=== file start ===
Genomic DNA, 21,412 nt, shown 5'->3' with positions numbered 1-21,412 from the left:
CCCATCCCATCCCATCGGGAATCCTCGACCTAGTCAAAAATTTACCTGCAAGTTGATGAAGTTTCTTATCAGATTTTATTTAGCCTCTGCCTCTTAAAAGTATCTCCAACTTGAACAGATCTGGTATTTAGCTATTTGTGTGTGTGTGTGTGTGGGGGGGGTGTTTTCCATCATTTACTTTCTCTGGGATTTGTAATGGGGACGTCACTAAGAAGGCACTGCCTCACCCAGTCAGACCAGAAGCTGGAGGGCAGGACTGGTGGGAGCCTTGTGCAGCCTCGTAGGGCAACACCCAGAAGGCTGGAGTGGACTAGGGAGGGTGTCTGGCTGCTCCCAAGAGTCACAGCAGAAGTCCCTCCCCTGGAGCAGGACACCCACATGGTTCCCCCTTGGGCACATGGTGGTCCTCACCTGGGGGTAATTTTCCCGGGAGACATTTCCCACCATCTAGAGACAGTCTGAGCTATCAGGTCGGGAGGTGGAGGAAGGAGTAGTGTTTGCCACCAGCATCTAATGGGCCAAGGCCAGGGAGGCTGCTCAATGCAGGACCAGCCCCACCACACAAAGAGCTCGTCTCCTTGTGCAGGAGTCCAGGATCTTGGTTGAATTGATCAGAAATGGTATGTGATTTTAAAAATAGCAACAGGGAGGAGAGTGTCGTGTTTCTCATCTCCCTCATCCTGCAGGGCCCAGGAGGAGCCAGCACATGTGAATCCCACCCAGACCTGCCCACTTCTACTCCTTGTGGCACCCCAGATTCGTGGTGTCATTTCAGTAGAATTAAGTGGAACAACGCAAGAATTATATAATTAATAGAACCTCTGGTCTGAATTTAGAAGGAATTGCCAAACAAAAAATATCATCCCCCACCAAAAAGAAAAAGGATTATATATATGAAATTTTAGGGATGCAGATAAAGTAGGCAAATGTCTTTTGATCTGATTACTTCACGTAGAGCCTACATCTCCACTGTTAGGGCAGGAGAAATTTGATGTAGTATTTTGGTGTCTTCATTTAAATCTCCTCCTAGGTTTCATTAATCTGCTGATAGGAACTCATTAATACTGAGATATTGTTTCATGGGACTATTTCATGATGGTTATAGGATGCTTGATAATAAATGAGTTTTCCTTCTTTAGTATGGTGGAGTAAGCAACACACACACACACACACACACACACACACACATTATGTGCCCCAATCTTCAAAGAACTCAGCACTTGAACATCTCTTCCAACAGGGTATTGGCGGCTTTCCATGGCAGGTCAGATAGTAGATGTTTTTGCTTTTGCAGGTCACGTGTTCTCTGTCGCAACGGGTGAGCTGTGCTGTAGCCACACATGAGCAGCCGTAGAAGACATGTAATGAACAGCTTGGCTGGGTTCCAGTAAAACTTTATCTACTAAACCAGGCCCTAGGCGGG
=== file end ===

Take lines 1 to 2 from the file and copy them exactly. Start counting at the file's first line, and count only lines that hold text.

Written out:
Genomic DNA, 21,412 nt, shown 5'->3' with positions numbered 1-21,412 from the left:
CCCATCCCATCCCATCGGGAATCCTCGACCTAGTCAAAAATTTACCTGCAAGTTGATGAAGTTTCTTATCAGATTTTATTTAGCCTCTGCCTCTTAAAAGTATCTCCAACTTGAACAGATCTGGTATTTAGCTATTTGTGTGTGTGTGTGTGTGGGGGGGGTGTTTTCCATCATTTACTTTCTCTGGGATTTGTAATGGGGACGTCACTAAGAAGGCACTGCCTCACCCAGTCAGACCAGAAGCTGGAGGGCAGGACTGGTGGGAGCCTTGTGCAGCCTCGTAGGGCAACACCCAGAAGGCTGGAGTGGACTAGGGAGGGTGTCTGGCTGCTCCCAAGAGTCACAGCAGAAGTCCCTCCCCTGGAGCAGGACACCCACATGGTTCCCCCTTGGGCACATGGTGGTCCTCACCTGGGGGTAATTTTCCCGGGAGACATTTCCCACCATCTAGAGACAGTCTGAGCTATCAGGTCGGGAGGTGGAGGAAGGAGTAGTGTTTGCCACCAGCATCTAATGGGCCAAGGCCAGGGAGGCTGCTCAATGCAGGACCAGCCCCACCACACAAAGAGCTCGTCTCCTTGTGCAGGAGTCCAGGATCTTGGTTGAATTGATCAGAAATGGTATGTGATTTTAAAAATAGCAACAGGGAGGAGAGTGTCGTGTTTCTCATCTCCCTCATCCTGCAGGGCCCAGGAGGAGCCAGCACATGTGAATCCCACCCAGACCTGCCCACTTCTACTCCTTGTGGCACCCCAGATTCGTGGTGTCATTTCAGTAGAATTAAGTGGAACAACGCAAGAATTATATAATTAATAGAACCTCTGGTCTGAATTTAGAAGGAATTGCCAAACAAAAAATATCATCCCCCACCAAAAAGAAAAAGGATTATATATATGAAATTTTAGGGATGCAGATAAAGTAGGCAAATGTCTTTTGATCTGATTACTTCACGTAGAGCCTACATCTCCACTGTTAGGGCAGGAGAAATTTGATGTAGTATTTTGGTGTCTTCATTTAAATCTCCTCCTAGGTTTCATTAATCTGCTGATAGGAACTCATTAATACTGAGATATTGTTTCATGGGACTATTTCATGATGGTTATAGGATGCTTGATAATAAATGAGTTTTCCTTCTTTAGTATGGTGGAGTAAGCAACACACACACACACACACACACACACACACACATTATGTGCCCCAATCTTCAAAGAACTCAGCACTTGAACATCTCTTCCAACAGGGTATTGGCGGCTTTCCATGGCAGGTCAGATAGTAGATGTTTTTGCTTTTGCAGGTCACGTGTTCTCTGTCGCAACGGGTGAGCTGTGCTGTAGCCACACATGAGCAGCCGTAGAAGACATGTAATGAACAGCTTGGCTGGGTTCCAGTAAAACTTTATCTACTAAACCAGGCCCTAGGCGGG